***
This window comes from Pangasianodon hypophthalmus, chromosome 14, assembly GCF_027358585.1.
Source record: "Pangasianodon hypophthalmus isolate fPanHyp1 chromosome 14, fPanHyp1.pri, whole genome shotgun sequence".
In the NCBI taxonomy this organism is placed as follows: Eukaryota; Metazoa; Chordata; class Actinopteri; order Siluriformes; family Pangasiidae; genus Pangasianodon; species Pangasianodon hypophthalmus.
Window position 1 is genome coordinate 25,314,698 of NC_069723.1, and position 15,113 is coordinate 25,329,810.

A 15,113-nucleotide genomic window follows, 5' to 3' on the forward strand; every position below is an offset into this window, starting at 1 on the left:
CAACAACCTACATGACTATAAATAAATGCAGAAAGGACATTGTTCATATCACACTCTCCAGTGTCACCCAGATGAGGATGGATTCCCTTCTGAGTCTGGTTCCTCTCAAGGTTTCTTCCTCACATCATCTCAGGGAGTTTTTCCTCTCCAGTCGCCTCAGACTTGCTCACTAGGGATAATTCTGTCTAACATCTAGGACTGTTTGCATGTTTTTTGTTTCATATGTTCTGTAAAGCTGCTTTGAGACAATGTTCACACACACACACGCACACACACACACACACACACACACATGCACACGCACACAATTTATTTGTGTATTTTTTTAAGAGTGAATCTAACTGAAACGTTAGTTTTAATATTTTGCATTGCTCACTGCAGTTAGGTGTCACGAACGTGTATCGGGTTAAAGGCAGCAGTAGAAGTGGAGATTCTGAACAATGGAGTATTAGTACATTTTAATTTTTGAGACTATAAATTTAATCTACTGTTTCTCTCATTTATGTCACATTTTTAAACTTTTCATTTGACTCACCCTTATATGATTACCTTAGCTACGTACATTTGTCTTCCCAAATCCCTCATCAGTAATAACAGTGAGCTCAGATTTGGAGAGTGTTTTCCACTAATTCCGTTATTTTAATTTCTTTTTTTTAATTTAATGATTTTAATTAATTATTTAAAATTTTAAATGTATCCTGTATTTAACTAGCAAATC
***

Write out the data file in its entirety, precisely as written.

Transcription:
This window comes from Pangasianodon hypophthalmus, chromosome 14, assembly GCF_027358585.1.
Source record: "Pangasianodon hypophthalmus isolate fPanHyp1 chromosome 14, fPanHyp1.pri, whole genome shotgun sequence".
In the NCBI taxonomy this organism is placed as follows: Eukaryota; Metazoa; Chordata; class Actinopteri; order Siluriformes; family Pangasiidae; genus Pangasianodon; species Pangasianodon hypophthalmus.
Window position 1 is genome coordinate 25,314,698 of NC_069723.1, and position 15,113 is coordinate 25,329,810.

A 15,113-nucleotide genomic window follows, 5' to 3' on the forward strand; every position below is an offset into this window, starting at 1 on the left:
CAACAACCTACATGACTATAAATAAATGCAGAAAGGACATTGTTCATATCACACTCTCCAGTGTCACCCAGATGAGGATGGATTCCCTTCTGAGTCTGGTTCCTCTCAAGGTTTCTTCCTCACATCATCTCAGGGAGTTTTTCCTCTCCAGTCGCCTCAGACTTGCTCACTAGGGATAATTCTGTCTAACATCTAGGACTGTTTGCATGTTTTTTGTTTCATATGTTCTGTAAAGCTGCTTTGAGACAATGTTCACACACACACACGCACACACACACACACACACACACACATGCACACGCACACAATTTATTTGTGTATTTTTTTAAGAGTGAATCTAACTGAAACGTTAGTTTTAATATTTTGCATTGCTCACTGCAGTTAGGTGTCACGAACGTGTATCGGGTTAAAGGCAGCAGTAGAAGTGGAGATTCTGAACAATGGAGTATTAGTACATTTTAATTTTTGAGACTATAAATTTAATCTACTGTTTCTCTCATTTATGTCACATTTTTAAACTTTTCATTTGACTCACCCTTATATGATTACCTTAGCTACGTACATTTGTCTTCCCAAATCCCTCATCAGTAATAACAGTGAGCTCAGATTTGGAGAGTGTTTTCCACTAATTCCGTTATTTTAATTTCTTTTTTTTAATTTAATGATTTTAATTAATTATTTAAAATTTTAAATGTATCCTGTATTTAACTAGCAAATC